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Single muscle fiber myosin heavy chain distribution in elite female track athletes.
Med Sci Sports Exerc. 2003 Mar; 35(3):434-8.MS

Abstract

PURPOSE

Myosin heavy chain (MHC) characterization of tissue samples from the gastrocnemius muscle of six elite female athletes and 10 untrained females was performed using myosin ATPase histochemistry and gel electrophoresis. Athletes were of national and international caliber, whereas their untrained counterparts were healthy individuals not involved in a regular exercise program.

METHODS

Muscle biopsies for the athletes were performed 14 wk into their training season and analyzed with sodium dodecyl sulfate-polyacrylamide gel electrophoresis (SDS-PAGE) and myosin ATPase techniques.

RESULTS

Electrophoretic analysis of single muscle fibers from elite athletes revealed a MHC phenotype composition of 46 +/- 6% type I, 21 +/- 6% type IIa, and 0% type IIx, whereas 34% of the single fibers expressed multiple MHC isoforms. When compared with the elite women, untrained subjects demonstrated higher percentages of type I MHC and lower percentages of IIa MHC muscle fibers, 57 +/- 5 and 16 +/- 3%, respectively (P < 0.05). Similar to the female athletes, 27% of the fibers from untrained women possessed multiple myosin isoforms. Myosin ATPase staining demonstrated a greater percentage of type I fibers in untrained subjects versus the elite women (67 +/- 3 vs 41 +/- 2%, P< 0.05) (mean +/- SE), whereas the athletes had a higher percentage of type IIa fibers compared with the untrained women (49 +/- 5 vs 19 +/- 2%, P< 0.05). There were no differences in the percentage of IIb fibers between elite and untrained women (11 +/- 4 vs 14 +/- 2%, respectively).

CONCLUSIONS

Whereas a preponderance of hybrid fibers is generally observed in untrained populations, the diverse MHC phenotype seen in these elite female athletes is uncommon. These unique findings are attributed to the chronic and varied nature of training in which these athletes were involved.

Authors+Show Affiliations

Human Performance Research Center, Brigham Young University, Provo, UT 84602, USA. allen_parcell@byu.eduNo affiliation info availableNo affiliation info available

Pub Type(s)

Comparative Study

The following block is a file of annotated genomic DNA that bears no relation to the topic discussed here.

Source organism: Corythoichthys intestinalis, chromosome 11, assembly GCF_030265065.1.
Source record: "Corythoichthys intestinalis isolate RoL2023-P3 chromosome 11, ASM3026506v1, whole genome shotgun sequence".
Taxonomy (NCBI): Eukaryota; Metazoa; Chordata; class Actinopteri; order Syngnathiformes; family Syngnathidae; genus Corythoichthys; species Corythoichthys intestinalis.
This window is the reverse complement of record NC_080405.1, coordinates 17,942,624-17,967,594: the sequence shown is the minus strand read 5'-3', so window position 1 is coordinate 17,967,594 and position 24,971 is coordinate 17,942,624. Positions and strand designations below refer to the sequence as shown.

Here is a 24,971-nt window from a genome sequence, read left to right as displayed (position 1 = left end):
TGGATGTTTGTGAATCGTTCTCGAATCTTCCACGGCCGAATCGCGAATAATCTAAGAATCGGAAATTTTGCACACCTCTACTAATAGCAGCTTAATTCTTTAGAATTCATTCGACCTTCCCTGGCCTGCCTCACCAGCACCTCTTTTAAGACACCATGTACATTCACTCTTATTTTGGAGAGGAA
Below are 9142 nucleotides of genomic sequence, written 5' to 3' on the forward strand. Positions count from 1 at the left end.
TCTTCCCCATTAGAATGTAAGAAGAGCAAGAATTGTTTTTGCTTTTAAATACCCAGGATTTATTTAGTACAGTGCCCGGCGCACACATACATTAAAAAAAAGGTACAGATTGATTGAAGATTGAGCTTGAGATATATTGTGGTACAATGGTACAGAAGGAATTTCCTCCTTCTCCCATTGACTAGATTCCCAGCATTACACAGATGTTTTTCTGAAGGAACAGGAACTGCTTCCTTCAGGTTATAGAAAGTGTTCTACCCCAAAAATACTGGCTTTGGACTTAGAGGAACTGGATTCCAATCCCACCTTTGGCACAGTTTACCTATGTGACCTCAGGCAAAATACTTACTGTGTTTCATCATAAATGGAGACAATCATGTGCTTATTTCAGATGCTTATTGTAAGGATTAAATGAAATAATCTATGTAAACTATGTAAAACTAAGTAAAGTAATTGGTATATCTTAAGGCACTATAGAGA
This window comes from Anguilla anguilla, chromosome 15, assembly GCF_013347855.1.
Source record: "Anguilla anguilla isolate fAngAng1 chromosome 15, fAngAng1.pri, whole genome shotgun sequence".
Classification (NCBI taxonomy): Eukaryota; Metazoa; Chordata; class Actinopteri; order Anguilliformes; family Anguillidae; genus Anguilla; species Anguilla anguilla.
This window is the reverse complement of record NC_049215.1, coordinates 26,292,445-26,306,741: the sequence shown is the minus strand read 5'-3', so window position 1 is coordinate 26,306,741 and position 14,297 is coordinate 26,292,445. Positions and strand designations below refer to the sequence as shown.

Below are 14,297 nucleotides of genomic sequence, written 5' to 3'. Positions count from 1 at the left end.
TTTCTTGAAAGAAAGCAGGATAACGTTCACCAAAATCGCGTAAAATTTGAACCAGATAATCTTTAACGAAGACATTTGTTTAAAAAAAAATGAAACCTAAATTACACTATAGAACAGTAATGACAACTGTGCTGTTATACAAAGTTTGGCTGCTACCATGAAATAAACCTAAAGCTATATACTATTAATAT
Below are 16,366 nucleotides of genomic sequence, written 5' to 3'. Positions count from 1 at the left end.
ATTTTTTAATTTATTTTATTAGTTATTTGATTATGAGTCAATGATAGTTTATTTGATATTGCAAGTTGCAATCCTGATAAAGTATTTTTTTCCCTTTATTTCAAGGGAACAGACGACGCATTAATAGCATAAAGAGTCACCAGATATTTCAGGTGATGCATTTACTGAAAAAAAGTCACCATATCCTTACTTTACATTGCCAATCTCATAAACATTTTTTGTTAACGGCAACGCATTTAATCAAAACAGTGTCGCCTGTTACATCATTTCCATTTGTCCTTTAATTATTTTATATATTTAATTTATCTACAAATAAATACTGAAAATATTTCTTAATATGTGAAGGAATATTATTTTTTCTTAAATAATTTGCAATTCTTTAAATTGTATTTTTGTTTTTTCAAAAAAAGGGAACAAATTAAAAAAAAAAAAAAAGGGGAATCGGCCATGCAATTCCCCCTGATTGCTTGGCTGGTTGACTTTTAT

Journal Article

Language

eng

PubMed ID

12618572

Citation

Parcell, Allen C., et al. "Single Muscle Fiber Myosin Heavy Chain Distribution in Elite Female Track Athletes." Medicine and Science in Sports and Exercise, vol. 35, no. 3, 2003, pp. 434-8.
Parcell AC, Sawyer RD, Craig Poole R. Single muscle fiber myosin heavy chain distribution in elite female track athletes. Med Sci Sports Exerc. 2003;35(3):434-8.
Parcell, A. C., Sawyer, R. D., & Craig Poole, R. (2003). Single muscle fiber myosin heavy chain distribution in elite female track athletes. Medicine and Science in Sports and Exercise, 35(3), 434-8.
Parcell AC, Sawyer RD, Craig Poole R. Single Muscle Fiber Myosin Heavy Chain Distribution in Elite Female Track Athletes. Med Sci Sports Exerc. 2003;35(3):434-8. PubMed PMID: 12618572.
* Article titles in AMA citation format should be in sentence-case
TY - JOUR T1 - Single muscle fiber myosin heavy chain distribution in elite female track athletes. AU - Parcell,Allen C, AU - Sawyer,Robert D, AU - Craig Poole,R, PY - 2003/3/6/pubmed PY - 2003/7/18/medline PY - 2003/3/6/entrez SP - 434 EP - 8 JF - Medicine and science in sports and exercise JO - Med Sci Sports Exerc VL - 35 IS - 3 N2 - PURPOSE: Myosin heavy chain (MHC) characterization of tissue samples from the gastrocnemius muscle of six elite female athletes and 10 untrained females was performed using myosin ATPase histochemistry and gel electrophoresis. Athletes were of national and international caliber, whereas their untrained counterparts were healthy individuals not involved in a regular exercise program. METHODS: Muscle biopsies for the athletes were performed 14 wk into their training season and analyzed with sodium dodecyl sulfate-polyacrylamide gel electrophoresis (SDS-PAGE) and myosin ATPase techniques. RESULTS: Electrophoretic analysis of single muscle fibers from elite athletes revealed a MHC phenotype composition of 46 +/- 6% type I, 21 +/- 6% type IIa, and 0% type IIx, whereas 34% of the single fibers expressed multiple MHC isoforms. When compared with the elite women, untrained subjects demonstrated higher percentages of type I MHC and lower percentages of IIa MHC muscle fibers, 57 +/- 5 and 16 +/- 3%, respectively (P < 0.05). Similar to the female athletes, 27% of the fibers from untrained women possessed multiple myosin isoforms. Myosin ATPase staining demonstrated a greater percentage of type I fibers in untrained subjects versus the elite women (67 +/- 3 vs 41 +/- 2%, P< 0.05) (mean +/- SE), whereas the athletes had a higher percentage of type IIa fibers compared with the untrained women (49 +/- 5 vs 19 +/- 2%, P< 0.05). There were no differences in the percentage of IIb fibers between elite and untrained women (11 +/- 4 vs 14 +/- 2%, respectively). CONCLUSIONS: Whereas a preponderance of hybrid fibers is generally observed in untrained populations, the diverse MHC phenotype seen in these elite female athletes is uncommon. These unique findings are attributed to the chronic and varied nature of training in which these athletes were involved. SN - 0195-9131 UR - https://www.unboundmedicine.com/medline/citation/12618572/Single_muscle_fiber_myosin_heavy_chain_distribution_in_elite_female_track_athletes_ L2 - https://doi.org/10.1249/01.MSS.0000053735.99344.C0 DB - PRIME DP - Unbound Medicine ER -